Checking in with Mary Motley Kalergis


Documentary photographer Mary Motley Kalergis’ work is on view at McGuffey Art Center through June 27, alongside photos of prominent local women in the arts.

What are you working on right now?

I recently hung a group show at McGuffey that’s a fundraiser for the Piedmont Council of the Arts. The exhibit is called “Women in the Arts.” It’s a photography exhibit that is curated by Tom Cogill, who is a photographer himself. He’s on the board of the Piedmont Council of the Arts, and he invited 12 women photographers to photograph their favorite artists in the community. So it’s a really neat show, because we have such a great, vibrant and vital visual arts community, although it’s not just visual arts—it’s writers and dancers and anybody in the creative arts.


Tell us about your day job.

I’m a full-time photographer. I polished up seven monographs of photography that I’ve had in a couple of traveling exhibitions, and at this point I’ve been in dozens of other collections of books, including seven of my own.


What music are you listening to lately?

My music goes all over the map. I like rap and I like opera. Just about everything in between. I think I like what’s called “smart chick” music. You know, singer-songwriter women that play their own music, I like that a lot. I worked to Annie Lennox today, I love her stuff. 


What is your first artistic memory from childhood?

I have very visual memories. Some people, I think, remember scents or sounds, but I really remember, and my husband doesn’t believe me, but I swear I can remember sitting in my crib and watching the sunlight go through the lace curtains and make shadows on the wall. And I thought it was so neat. I saw the curtain, and I saw the shadows of the curtain on the wall. If you think about it, that’s what a photograph is: sort of a painting of light.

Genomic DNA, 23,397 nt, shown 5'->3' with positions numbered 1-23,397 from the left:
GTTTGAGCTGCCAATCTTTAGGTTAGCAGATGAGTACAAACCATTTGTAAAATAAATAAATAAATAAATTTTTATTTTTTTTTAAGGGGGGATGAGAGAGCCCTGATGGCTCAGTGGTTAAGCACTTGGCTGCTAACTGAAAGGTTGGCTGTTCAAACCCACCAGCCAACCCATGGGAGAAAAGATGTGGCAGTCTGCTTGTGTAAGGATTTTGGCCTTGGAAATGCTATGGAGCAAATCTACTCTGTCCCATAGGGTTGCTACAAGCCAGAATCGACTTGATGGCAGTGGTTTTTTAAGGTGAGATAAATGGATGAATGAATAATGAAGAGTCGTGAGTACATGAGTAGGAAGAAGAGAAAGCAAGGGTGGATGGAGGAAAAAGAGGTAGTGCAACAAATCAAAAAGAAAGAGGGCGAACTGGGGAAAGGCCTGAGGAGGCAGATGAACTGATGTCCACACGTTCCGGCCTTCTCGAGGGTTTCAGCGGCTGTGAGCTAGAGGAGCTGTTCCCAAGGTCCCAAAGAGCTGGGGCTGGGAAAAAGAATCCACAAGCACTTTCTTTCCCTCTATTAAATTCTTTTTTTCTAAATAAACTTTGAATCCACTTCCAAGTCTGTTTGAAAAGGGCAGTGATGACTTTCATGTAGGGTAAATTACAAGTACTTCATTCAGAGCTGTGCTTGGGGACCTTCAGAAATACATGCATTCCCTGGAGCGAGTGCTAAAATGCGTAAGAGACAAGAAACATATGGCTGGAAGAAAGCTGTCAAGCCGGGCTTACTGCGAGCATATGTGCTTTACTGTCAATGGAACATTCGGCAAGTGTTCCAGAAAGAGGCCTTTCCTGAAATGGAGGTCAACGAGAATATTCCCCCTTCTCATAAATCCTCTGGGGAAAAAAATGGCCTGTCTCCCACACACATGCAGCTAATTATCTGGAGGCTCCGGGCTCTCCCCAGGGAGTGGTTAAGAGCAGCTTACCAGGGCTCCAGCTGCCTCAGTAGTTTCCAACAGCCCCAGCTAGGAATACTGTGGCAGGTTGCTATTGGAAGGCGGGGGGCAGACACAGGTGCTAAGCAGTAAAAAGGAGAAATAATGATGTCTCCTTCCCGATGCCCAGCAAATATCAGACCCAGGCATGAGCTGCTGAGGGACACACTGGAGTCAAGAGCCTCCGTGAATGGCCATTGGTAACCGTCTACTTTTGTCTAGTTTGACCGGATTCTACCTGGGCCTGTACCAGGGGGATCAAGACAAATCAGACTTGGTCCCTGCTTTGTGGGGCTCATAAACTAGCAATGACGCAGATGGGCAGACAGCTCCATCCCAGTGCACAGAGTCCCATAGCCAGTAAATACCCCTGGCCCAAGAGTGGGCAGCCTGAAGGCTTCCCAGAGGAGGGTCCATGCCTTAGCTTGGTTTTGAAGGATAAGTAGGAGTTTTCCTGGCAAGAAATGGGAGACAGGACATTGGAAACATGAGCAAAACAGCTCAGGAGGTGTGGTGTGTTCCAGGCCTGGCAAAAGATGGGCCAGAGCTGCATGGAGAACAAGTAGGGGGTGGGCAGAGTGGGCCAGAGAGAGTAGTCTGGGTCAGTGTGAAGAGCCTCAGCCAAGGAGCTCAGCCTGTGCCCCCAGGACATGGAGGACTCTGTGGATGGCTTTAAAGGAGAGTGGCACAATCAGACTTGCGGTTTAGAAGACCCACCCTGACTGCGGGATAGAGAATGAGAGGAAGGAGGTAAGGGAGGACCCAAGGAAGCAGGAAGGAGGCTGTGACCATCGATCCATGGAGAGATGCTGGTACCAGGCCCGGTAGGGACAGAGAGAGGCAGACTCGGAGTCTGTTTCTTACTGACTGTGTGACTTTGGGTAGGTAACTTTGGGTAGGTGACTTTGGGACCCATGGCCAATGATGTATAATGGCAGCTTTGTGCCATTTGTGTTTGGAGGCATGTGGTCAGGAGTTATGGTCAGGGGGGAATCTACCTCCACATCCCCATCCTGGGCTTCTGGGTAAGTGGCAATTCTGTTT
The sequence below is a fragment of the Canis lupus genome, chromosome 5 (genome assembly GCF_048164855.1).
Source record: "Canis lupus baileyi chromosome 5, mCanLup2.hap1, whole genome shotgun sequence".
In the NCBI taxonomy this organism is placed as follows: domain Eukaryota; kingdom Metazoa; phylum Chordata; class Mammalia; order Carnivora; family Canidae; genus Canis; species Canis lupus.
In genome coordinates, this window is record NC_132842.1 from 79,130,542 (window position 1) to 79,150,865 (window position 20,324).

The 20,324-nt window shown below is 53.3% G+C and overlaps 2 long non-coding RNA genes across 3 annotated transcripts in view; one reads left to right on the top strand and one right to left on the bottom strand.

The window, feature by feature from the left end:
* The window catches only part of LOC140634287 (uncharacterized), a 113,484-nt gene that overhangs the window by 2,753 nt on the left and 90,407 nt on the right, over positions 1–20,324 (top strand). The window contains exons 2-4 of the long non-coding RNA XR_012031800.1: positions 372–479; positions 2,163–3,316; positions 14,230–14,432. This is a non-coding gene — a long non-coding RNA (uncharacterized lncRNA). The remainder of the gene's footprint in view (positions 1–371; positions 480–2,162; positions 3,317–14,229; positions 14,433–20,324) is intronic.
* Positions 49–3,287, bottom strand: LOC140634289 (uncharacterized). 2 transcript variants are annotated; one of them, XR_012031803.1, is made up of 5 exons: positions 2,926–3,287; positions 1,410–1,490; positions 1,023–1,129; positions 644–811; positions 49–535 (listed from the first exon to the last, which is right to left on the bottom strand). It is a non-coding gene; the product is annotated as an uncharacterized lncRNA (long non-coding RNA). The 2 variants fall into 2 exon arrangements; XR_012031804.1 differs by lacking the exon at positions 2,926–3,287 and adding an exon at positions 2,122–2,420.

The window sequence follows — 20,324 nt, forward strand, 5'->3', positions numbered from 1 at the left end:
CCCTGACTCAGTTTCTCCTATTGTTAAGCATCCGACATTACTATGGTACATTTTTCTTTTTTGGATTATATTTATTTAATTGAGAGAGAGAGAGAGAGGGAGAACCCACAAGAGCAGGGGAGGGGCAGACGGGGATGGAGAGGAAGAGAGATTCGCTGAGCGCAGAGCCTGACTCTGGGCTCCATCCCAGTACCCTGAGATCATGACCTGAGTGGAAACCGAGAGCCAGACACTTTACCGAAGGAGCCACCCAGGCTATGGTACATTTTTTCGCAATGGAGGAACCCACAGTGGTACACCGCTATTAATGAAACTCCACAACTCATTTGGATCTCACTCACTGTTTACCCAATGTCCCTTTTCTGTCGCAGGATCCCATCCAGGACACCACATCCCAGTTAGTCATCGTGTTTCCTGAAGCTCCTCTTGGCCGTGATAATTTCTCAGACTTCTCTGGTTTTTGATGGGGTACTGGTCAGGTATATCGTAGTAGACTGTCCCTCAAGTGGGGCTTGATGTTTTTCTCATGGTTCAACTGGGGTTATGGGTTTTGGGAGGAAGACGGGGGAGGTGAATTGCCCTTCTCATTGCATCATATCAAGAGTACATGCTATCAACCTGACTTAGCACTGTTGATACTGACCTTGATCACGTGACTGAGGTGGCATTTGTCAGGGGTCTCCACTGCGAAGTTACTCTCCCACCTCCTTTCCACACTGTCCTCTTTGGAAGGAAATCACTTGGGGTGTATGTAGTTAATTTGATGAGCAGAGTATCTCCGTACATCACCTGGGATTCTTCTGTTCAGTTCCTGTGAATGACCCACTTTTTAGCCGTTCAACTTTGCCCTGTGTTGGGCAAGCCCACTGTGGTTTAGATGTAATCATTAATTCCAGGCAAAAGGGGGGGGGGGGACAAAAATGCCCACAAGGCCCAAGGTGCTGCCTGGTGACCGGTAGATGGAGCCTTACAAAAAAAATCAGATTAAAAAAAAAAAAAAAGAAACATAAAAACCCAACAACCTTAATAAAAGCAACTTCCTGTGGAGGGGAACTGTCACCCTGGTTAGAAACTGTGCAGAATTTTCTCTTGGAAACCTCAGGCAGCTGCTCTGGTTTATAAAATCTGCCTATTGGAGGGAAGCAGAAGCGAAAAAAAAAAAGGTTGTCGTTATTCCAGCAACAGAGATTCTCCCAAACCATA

Favorite artist outside your medium?

I think the artist that probably has had the most impact on my point of view is Tolstoy, the Russian author. I’ve read everything he’s written, sometimes many times over. The world through his eyes is a vision that has a frame I can hang onto.


If you’re cooking a meal for yourself, what do you make?

That’s a tricky question, because I love to cook for friends and family, but I never cook for myself, so probably just a bowl of cereal. I have a large family, and it’s nothing unusual to have five or six new people around the kitchen table, so I usually make something that involves large amounts of tomatoes and pasta. 


If you could have dinner with any person, living or dead, who and why?

Just one? Barack Obama, definitely. I love smart men; I think I would just be in a thrall.


Do you have a favorite building?

My house. I love my house. I don’t want to live anywhere else besides my house. I look at it sitting there, on the rolling hills, and it just looks like the Good Ship Lollipop to me. It makes me feel safe and happy.


What is your favorite hidden place?

One of my favorite spots on earth, and I don’t go there enough, is a hammock under a willow tree down by our pond. It’s lovely, and I should go there more often. Thanks for reminding me.